An fcc gold icosahedral-twin butterfly, one fifth (not counting the icosahedral core) of a twenty-face tetrahedral-crystal cluster that shares one or more sets of crystallographic planes. This part of the icosahedral twin therefore "lights up as one" in optical and digital darkfield images of the cluster taken under the right conditions. It reminds me of Darth Vader's twin ion engine (TIE) fighter in the original episode of StarWars, even though nature has been manufacturing these things since well before George Lucas was born. In any case, what planes do all four of the outlying tetrahedra share in common? Is the interatom spacing correct for gold atoms, and if not how should it be changed? Also, can you tell if the lattice between adjacent tetrahedra is feeling compressive or tensile strain, and if either how much?
Below to the left see how bowties (top) and butterflies (bottom) look in digital darkfield images of model icosahedral clusters. How many butterflies can you find in the 1534 tiny experimental darkfield images shown at this URL?
Here are some drawings put together for assembling the fringe visibility map of an icosahedral twin. Note that in this five-fold orientation, these crystals are being viewed from the face-centered cubic (fcc) perspective of a  zone. Ten bowties will be needed to form the complete structure.
The figure below illustrates how the non-intersection area of two crossed visibility bands reduces to a group of four spherical caps as the band half-width exceeds Pi/4 or 45 degrees.
This figure shows how equal-width visibility bands with the symmetry of a face-centered cubic crystal begin to cover the sphere, in this case as band half-angle moves beyond 1.6 radians.
The image below does something similar, except that in this case band widths are linked to particle diameter, which ranges from 2nm (narrow bands), through 1.5nm, down to 1nm (widest bands).
Below find the visibility band map for icosahedral twins with crystallite thickness in the 5 nm (wide band) to 20 nm (narrow band) range. All ten fcc crystals are included, with (111) and (200) spacings (i.e. spacings in metals typically larger than 2 Angstroms) in bright white and (220) spacings in grey. Bands from one of the ten fcc crystals are colored yellow instead of white. The figure at right shows the interesting pattern of gaps between bands if one's microscope can't image the smaller (220) spacings. In either case, it's easy to see that the fraction of "non-band orientations" (i.e black orientations which won't show a bowtie or butterfly in digital darkfield) is very small even for particles larger than 10 nm in size, i.e. on the large end of the "visibly active quantum dot" size range.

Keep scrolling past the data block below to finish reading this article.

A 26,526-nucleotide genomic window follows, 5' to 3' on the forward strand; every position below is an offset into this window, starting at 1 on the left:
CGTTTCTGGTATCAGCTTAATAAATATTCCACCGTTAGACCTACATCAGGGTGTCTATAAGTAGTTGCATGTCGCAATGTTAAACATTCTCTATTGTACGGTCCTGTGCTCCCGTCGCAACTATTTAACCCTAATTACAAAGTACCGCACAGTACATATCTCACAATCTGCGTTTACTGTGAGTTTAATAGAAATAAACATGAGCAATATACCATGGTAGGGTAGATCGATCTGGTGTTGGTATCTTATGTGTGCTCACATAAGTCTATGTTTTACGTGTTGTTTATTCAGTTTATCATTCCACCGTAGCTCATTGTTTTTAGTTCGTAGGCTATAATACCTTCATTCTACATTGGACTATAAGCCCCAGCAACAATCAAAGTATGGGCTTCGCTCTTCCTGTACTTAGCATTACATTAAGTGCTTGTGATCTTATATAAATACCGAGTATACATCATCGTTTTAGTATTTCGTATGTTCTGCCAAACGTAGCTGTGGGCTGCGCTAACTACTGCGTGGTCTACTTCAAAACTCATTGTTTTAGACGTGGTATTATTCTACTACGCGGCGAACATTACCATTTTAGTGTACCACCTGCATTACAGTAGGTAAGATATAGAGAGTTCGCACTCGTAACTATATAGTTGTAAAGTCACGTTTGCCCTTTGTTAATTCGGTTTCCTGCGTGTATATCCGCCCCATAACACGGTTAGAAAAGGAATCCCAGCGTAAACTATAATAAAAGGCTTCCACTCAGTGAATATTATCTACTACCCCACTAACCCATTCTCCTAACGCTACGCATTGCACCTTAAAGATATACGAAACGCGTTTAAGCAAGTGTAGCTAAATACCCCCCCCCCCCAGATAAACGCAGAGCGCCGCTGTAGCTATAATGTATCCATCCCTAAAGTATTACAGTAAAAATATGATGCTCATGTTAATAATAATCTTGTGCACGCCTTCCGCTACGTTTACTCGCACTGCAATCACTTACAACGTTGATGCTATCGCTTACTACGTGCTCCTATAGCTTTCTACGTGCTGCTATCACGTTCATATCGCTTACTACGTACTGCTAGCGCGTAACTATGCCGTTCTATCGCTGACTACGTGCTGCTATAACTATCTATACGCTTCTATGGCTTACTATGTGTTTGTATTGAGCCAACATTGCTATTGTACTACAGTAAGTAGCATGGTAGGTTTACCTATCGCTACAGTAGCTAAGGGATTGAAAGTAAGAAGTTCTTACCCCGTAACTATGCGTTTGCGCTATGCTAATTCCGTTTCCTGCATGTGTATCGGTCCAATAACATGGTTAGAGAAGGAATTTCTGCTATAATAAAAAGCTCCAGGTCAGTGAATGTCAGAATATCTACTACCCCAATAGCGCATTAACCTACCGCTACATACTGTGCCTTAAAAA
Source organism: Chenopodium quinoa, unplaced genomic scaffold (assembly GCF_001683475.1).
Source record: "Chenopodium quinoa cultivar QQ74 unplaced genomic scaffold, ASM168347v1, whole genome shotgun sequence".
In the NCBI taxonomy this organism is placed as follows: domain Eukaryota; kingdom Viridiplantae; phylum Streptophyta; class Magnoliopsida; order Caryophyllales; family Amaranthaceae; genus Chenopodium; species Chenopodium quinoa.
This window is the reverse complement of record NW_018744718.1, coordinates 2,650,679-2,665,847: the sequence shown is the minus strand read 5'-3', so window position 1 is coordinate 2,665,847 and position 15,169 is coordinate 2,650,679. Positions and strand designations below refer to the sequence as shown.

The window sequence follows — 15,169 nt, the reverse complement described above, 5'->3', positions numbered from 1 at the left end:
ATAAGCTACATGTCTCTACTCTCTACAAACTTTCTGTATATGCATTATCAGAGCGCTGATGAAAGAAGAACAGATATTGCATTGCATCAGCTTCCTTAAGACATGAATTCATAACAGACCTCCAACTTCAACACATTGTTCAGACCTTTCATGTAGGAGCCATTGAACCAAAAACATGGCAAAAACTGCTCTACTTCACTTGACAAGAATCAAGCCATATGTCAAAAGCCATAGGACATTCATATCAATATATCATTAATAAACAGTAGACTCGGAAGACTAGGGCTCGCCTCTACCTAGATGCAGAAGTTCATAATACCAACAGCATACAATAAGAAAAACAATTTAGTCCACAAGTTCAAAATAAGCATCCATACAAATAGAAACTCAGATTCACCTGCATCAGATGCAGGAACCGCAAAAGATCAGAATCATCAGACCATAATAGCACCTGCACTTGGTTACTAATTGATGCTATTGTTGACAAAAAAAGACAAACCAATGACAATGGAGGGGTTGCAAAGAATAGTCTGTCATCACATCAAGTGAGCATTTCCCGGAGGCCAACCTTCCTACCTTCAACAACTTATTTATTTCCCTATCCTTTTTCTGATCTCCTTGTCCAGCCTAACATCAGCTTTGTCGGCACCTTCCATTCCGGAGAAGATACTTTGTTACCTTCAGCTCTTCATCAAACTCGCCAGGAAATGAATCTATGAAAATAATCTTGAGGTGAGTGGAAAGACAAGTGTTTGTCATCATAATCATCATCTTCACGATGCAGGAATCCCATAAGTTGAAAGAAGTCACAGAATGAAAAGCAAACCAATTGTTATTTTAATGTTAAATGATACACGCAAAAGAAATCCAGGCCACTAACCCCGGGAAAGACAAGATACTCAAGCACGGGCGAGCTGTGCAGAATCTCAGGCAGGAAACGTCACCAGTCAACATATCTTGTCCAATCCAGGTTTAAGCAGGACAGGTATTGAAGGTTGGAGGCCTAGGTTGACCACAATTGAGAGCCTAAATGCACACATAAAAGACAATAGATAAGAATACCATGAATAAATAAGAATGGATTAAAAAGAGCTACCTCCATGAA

If your microscope can reliably detect (220) periodicities as well, as shown in the visibility map for 10nm icotwins below at right, the fraction of particles not recognizable from digital darkfield analysis (i.e. the fractional area of non-band patches) will go lower still. A quick estimate of the areas of the 6*20 six-fold spot arrays, and the 10*12 ten-fold spot arrays, suggests that in such a microscope more than 98 percent of all randomly-oriented 10nm icosahedral twins will show butterfly or bowtie signatures on first encounter. Smaller particles are even more likely to reveal their icosahedral nature.
Oops. There are possible band thickness errors in the red-band figures above. Below find the visibility map for a 20 nm icotwin with corrected bandwidths. The (220) bands are now in dark grey. It's clear here that even 200 Angstrom clusters will for the most part be recognizable under digital darkfield analysis, with a microscope capable of delivering 1.4A metal periodicities reliably.
The fringe visibility map above is available in interactive form here, although it will likely slow down even the fastest of computers.